Hundred of additional foreclosed Jackson County homes held by lenders — from Bank of America to Wells Fargo — have hit the market in recent weeks.
Hundred of additional foreclosed Jackson County homes held by lenders — from Bank of America to Wells Fargo — have hit the market in recent weeks. (Correction: See below.)
Part of the nation's so-called shadow inventory, some of the bank-owned residences were held back to avoid glutting the market. Others took longer to go through foreclosure after the federal government ordered some lenders to stop the process until paperwork questions were resolved.
While the county's residential inventory fell to less than 1,500 units at the beginning of November, the move by financial institutions in recent weeks has increased the number of houses on the market to well above the 1,912 homes that were available a year ago.
The influx was anticipated by real estate sales people, who said it will be a positive for buyers looking for houses in the $150,000-and-below range.
"It's been a good thing, because there has been a real lack of inventory on the lower end," said Terry Rasmussen, an agent with John L. Scott Real Estate in Medford. "The last two weeks, I've seen houses where there were multiple offers."
The multiple offers aren't the product of a low-ball bid followed by something closer to the price banks were anticipating. Rasmussen said the banks aren't flexible on the price until the house has been on the market at least 30 days.
"Their hope is to create a frenzy around the price so the response supports the price or drives it up. I've seen it to where the selling price ends up more than asking price in many of these situations. We're scrambling right now because we know there are other buyers out there and inevitably other offers will be coming in."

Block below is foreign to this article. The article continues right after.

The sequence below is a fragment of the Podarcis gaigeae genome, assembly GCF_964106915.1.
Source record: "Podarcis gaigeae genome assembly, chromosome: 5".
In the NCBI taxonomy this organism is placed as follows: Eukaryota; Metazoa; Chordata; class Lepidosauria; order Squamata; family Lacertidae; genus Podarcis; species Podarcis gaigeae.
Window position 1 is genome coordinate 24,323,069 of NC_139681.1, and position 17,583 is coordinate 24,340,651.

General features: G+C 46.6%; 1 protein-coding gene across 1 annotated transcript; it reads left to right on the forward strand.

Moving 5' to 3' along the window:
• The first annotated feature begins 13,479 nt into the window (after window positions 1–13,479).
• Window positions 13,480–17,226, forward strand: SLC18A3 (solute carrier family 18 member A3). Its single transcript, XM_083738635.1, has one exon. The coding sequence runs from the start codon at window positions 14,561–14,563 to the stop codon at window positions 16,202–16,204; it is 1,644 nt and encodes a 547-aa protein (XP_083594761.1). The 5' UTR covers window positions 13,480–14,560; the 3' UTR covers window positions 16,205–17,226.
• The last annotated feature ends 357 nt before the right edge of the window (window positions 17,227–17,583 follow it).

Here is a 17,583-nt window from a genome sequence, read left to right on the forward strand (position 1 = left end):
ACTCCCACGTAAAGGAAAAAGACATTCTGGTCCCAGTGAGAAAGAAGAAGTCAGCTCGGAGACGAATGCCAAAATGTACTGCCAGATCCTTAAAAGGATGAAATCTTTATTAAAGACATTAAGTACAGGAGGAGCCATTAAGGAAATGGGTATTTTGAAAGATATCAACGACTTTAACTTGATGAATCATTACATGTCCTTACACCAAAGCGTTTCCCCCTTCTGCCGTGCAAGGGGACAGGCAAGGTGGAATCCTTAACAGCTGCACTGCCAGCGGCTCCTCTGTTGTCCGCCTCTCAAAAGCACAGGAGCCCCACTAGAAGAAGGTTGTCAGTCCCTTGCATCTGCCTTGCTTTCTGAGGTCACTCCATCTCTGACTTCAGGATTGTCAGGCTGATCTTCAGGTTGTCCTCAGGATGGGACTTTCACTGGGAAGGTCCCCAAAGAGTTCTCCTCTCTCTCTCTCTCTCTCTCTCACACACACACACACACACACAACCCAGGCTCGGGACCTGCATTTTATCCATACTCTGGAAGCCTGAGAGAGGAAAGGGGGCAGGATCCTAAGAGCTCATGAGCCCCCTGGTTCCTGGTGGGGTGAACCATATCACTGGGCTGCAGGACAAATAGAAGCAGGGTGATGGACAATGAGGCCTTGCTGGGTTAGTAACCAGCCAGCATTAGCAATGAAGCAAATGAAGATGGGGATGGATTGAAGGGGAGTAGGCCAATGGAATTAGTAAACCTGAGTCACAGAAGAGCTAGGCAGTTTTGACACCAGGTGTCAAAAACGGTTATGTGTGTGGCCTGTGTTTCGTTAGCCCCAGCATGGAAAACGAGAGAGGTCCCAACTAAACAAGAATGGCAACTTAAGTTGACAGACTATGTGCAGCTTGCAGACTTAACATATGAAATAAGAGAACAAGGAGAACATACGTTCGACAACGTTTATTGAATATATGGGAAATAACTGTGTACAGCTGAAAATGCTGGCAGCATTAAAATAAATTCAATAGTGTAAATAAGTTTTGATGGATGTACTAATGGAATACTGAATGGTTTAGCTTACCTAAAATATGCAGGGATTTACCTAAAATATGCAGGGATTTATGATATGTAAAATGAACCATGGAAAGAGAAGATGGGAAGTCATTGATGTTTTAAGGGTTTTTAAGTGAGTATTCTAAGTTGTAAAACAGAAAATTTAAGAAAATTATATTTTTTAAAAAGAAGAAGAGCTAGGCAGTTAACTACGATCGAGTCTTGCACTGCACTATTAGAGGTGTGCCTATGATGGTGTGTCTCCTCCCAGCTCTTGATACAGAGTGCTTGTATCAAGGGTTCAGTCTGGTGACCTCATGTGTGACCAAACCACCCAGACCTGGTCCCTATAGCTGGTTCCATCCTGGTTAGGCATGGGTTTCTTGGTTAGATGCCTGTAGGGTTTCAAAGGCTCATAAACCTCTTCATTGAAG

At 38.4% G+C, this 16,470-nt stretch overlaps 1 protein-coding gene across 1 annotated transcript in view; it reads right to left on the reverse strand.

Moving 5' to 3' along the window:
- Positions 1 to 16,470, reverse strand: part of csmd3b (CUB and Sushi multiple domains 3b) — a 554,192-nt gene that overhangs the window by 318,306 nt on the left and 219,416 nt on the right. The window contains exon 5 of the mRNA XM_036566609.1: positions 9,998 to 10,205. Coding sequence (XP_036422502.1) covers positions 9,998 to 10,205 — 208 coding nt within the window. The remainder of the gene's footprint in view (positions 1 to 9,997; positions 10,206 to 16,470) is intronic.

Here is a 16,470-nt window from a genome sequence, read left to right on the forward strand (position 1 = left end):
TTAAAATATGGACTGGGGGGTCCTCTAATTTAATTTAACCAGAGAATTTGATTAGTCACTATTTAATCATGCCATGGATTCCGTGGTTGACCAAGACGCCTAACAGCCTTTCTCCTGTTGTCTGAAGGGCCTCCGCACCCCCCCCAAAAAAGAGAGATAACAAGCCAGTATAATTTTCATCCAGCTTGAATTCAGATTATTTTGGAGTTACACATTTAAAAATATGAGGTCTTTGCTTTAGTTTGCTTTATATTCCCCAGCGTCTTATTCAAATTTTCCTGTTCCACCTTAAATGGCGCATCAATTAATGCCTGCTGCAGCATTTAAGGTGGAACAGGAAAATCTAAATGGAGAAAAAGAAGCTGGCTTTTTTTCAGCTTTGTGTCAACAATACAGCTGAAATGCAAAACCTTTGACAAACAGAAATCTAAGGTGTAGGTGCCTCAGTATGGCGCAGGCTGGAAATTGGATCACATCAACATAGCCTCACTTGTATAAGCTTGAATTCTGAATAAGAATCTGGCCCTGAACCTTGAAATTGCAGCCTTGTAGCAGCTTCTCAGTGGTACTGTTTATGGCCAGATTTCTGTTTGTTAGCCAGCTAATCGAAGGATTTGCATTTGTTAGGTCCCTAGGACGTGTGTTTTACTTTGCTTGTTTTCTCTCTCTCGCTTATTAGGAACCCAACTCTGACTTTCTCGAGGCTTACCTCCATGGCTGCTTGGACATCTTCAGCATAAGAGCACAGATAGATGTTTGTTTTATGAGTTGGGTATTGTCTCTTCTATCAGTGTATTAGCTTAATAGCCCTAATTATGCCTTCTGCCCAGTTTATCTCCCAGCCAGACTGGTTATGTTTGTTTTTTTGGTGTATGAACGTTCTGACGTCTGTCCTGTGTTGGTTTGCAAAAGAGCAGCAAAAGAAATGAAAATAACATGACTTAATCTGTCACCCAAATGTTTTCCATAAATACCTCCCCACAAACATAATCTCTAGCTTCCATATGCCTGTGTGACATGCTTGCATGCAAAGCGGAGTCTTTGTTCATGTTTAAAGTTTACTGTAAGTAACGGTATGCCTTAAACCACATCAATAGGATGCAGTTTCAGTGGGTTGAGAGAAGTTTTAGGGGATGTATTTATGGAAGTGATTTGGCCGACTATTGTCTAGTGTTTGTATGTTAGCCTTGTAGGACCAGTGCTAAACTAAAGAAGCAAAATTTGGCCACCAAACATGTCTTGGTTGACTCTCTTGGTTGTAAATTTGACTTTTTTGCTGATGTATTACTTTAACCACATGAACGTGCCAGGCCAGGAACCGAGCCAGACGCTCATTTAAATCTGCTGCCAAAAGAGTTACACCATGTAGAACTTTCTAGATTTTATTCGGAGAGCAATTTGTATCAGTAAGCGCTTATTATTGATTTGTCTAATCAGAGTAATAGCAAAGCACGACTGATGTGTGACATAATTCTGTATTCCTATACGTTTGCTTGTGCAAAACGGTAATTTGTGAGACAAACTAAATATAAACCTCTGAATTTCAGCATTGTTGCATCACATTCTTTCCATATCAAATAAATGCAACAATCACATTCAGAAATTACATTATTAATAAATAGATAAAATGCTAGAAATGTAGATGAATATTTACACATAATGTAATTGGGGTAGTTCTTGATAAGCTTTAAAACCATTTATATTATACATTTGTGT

With interest rates dangling around 4 percent, there are a considerable number of qualified buyers on the low end. Once multiple offers come in, the price can rise 5 to 8 percent above the asking price, he said. That's a small move compared to the 20 percent shift when buyers were bidding up prices between 2004 and 2006.
The Federal National Mortgage Association, more commonly known as Fannie Mae, unloaded 207 houses on the market in the latest round. Bend-based Bank of the Cascades put out 150 houses, Medford-based PremierWest Bank added 30 properties, the Rogue Federal Credit Union put out four homes and a development in White City, while Umpqua Bank added 56. (Correction: See below.)
One apparent change in this phase, said Claudette Moore of Coldwell Banker Real Estate in Medford, is that banks aren't keeping investors at bay, as they were required to do before in some cases, so first-time buyers would have the first shot at making a purchase.
"For a long time when a house came on the market, first-time buyers have grabbed them," Moore said. "Last week I had an investor that didn't have to wait, but there were a couple of places with multiple offers."
Moore said the overall quality of this round was higher than in previous foreclosures.
"You aren't going to find dives anymore," she said. "These are cute places."
Ron Galbreath, an agent with Keller Williams Realty in Medford, said some of the newly released foreclosures were not listed before because lenders didn't want to put the market into a sudden skid.
"They slowly, slow it down," Galbreath said. "They didn't want to flood the market in the past and that way prices can stay stable."
Local single-family residence prices have averaged a 9 percent drop annually from the top of the market in 2006.
"Some say we've found the basement," he said. "Others say there is room to go down."
While job growth in Portland has led to a 2 to 3 percent rise in housing during recent months, the same isn't true here.
"It helps investors," Galbreath said. "But it's not affecting homeowners who are looking for equity growth,"
Reach reporter Greg Stiles at 541-776-4463 or email firstname.lastname@example.org.
Correction: Numbers and types of bank-owned properties have been updated and corrected in this story.